By: Cindy Annis – Jan. 2018
I hope you’ve been enjoying reading these articles every month. In the new year, you will learn more about the artists and groups from the 50s, 60s, and 70s you love. Let’s start the new year off with Neil Diamond.
Neil Diamond was born and raised in Brooklyn, New York on January 24, 1941. His real name is Neil Leslie Diamond. He was in the Freshman chorus and was a member of the choral club at Erasmus High School. When he was 16 years old, he spent the summer at Surprise Lake Camp. One evening at the camp, Pete Seeger came to perform for the children. Seeing him perform and sing lyrics that other children at the camp wrote themselves, inspired Diamond to write music. When he got home from camp, his parents presented him with a guitar. Soon after he received the guitar, Diamond took music lessons.
Learning from the struggle his parents went through to support the family financially, Diamond went to New York University on a fencing scholarship. There he studied pre-med. Most of the time, Diamond was bored during his classes, and wrote song lyrics during most of his classes. Eventually, he started to skip school so that he could take the train to the Brill Building. He was a senior and only 10 credits away from graduation when he dropped out to accept a 16-week job writing songs for Sunbeam Music Publishing.
In 1962, Diamond started recording songs with Jack Parker, his high school friend. All of their songs flopped, and the duo split later that year. After they split, Diamond recorded a few songs on the Columbia label. Since none of the songs were successful, Columbia dropped him from the label. For the next several years, he would be writing songs for many publishing companies. His songs were made famous by artists such as The Monkees, Lulu, and Elvis Presley.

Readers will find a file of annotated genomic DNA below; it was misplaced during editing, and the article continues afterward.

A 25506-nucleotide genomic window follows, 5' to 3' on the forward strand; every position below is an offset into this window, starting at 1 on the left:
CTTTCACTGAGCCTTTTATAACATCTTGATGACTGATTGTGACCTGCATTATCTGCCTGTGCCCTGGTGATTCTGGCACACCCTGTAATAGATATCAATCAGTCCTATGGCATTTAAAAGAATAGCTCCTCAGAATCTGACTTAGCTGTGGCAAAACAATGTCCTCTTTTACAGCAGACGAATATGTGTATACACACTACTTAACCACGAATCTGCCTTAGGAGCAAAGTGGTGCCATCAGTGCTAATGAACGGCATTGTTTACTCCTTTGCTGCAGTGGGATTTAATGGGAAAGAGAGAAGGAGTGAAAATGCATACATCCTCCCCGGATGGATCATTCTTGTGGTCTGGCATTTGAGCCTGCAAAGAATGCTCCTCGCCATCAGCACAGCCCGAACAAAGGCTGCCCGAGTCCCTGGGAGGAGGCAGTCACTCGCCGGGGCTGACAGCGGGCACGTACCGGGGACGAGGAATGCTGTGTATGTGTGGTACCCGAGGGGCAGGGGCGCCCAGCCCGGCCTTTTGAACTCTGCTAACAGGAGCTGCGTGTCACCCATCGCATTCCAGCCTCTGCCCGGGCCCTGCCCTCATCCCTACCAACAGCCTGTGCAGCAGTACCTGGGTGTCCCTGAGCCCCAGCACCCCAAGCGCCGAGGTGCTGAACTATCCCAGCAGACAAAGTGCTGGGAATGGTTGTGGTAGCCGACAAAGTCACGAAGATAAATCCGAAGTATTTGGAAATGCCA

In 1966, Diamond had his first hit record on the Bang label. The #6 song was called ‘Solitary Man’. The other songs from that year include ‘Cherry Cherry’ and ‘Kentucky Woman’.
While Diamond was on the road recording songs, his wife and daughter were at home struggling to get by. As a result, Diamond started to perform live to receive steady pay. Diamond’s manager Fred Weintraub showed him how to be a performer. It took many years before Diamond felt comfortable performing.
On March 18, 1968 Diamond cut ties with Bang records and signed a contract with Uni Records. On that label, he recorded a #22 song called ‘Brother Loves Travelling Salvation Show’. After that, the mood of Diamond’s songs changed from rock ‘n roll to sweet and gentle ballads.
Moving forward to 1972, Neil Diamond showed that he could be a truly fun performer with his live double LP called ‘Hot August Night’. The album was recorded at the 5,000-seat Greek Theatre in Los Angeles. The stereo sound in this outdoor concert along with a 35-piece orchestra made the double LP sound awesome. The album stayed on the charts for 78 weeks.
Years later in 1977, Diamond recorded ‘You Don’t Bring Me Flowers’. A year later, Barbara Streisand recorded a sweet version of the song. The song originally became a duet by the hands of WAKY program director Gary Guthrie. By October 1978, Columbia records brought Streisand and Diamond into the studio to record the #1 record everyone knows and loves today.
The 76-year-old Diamond still performs live. After the 9/11 attacks, Diamond like other artists performed live in New York. He added the phrase ‘stand up for America’ to his 1981 song ‘America’. Diamond performed ‘Sweet Caroline’ for the New Year’s Eve celebration on FOX.
That’s the story of Neil Diamond. Tune in to Cindy’s Vinyl Vault on 980 WCAP Sunday nights at 10, Monday nights at 11, and Wednesday nights at 10. Get your fix of the best music from the 50s 60s and 70s and even make a request at 978-454-4980. Remember it’s not how old it is, but how great it sounds.